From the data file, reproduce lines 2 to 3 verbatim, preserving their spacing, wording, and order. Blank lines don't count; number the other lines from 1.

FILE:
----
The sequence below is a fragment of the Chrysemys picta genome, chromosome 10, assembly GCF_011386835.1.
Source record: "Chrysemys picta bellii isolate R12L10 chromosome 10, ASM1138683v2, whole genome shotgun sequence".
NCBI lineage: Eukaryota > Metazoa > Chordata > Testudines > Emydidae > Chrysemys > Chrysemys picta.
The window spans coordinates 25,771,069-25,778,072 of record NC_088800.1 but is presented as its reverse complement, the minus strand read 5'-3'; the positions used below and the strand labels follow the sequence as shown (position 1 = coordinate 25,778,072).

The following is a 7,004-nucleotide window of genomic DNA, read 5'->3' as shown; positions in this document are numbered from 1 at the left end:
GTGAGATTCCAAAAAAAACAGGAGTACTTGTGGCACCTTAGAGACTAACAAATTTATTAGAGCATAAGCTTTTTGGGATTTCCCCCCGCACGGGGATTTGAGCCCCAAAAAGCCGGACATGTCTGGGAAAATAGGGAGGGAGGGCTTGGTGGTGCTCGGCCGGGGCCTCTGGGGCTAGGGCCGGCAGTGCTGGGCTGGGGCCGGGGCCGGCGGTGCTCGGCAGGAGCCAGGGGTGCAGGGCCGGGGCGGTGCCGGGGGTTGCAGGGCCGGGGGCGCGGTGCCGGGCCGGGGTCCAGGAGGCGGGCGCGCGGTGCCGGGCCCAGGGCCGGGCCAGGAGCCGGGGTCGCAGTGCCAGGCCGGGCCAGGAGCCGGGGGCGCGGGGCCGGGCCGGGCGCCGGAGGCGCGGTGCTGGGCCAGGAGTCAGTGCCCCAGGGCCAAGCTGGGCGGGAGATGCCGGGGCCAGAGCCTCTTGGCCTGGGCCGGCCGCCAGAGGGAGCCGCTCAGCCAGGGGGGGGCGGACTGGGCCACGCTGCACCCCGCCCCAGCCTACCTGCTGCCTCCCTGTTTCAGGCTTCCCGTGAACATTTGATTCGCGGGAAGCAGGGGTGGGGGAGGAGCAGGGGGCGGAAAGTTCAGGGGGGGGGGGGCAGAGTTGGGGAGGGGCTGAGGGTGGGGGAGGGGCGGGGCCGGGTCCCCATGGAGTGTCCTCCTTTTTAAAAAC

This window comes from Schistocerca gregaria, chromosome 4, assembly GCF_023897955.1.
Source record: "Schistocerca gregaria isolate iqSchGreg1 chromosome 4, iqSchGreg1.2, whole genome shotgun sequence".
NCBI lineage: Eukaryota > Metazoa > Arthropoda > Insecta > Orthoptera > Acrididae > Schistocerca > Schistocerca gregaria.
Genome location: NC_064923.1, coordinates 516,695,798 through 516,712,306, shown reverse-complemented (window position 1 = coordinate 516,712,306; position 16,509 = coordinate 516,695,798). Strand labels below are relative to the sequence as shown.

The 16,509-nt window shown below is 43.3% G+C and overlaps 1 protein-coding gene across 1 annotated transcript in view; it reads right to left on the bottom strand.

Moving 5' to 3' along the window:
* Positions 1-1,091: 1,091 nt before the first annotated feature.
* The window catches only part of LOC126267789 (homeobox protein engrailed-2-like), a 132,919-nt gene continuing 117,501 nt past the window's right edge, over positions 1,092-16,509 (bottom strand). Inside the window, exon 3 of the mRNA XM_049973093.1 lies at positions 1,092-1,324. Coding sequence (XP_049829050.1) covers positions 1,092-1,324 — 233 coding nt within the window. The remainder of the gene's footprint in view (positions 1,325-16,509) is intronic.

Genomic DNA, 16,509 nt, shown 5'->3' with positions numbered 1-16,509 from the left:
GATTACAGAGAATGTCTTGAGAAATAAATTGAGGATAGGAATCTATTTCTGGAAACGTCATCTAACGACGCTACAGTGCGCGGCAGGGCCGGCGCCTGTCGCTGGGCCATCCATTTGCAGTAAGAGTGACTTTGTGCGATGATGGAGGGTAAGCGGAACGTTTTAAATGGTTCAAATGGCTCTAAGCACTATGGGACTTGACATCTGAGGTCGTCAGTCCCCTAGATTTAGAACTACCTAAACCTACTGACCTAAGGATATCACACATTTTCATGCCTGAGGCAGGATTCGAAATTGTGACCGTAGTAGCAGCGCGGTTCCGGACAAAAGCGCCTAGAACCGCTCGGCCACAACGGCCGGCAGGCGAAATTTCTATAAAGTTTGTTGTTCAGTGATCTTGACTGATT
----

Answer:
Source record: "Chrysemys picta bellii isolate R12L10 chromosome 10, ASM1138683v2, whole genome shotgun sequence".
NCBI lineage: Eukaryota > Metazoa > Chordata > Testudines > Emydidae > Chrysemys > Chrysemys picta.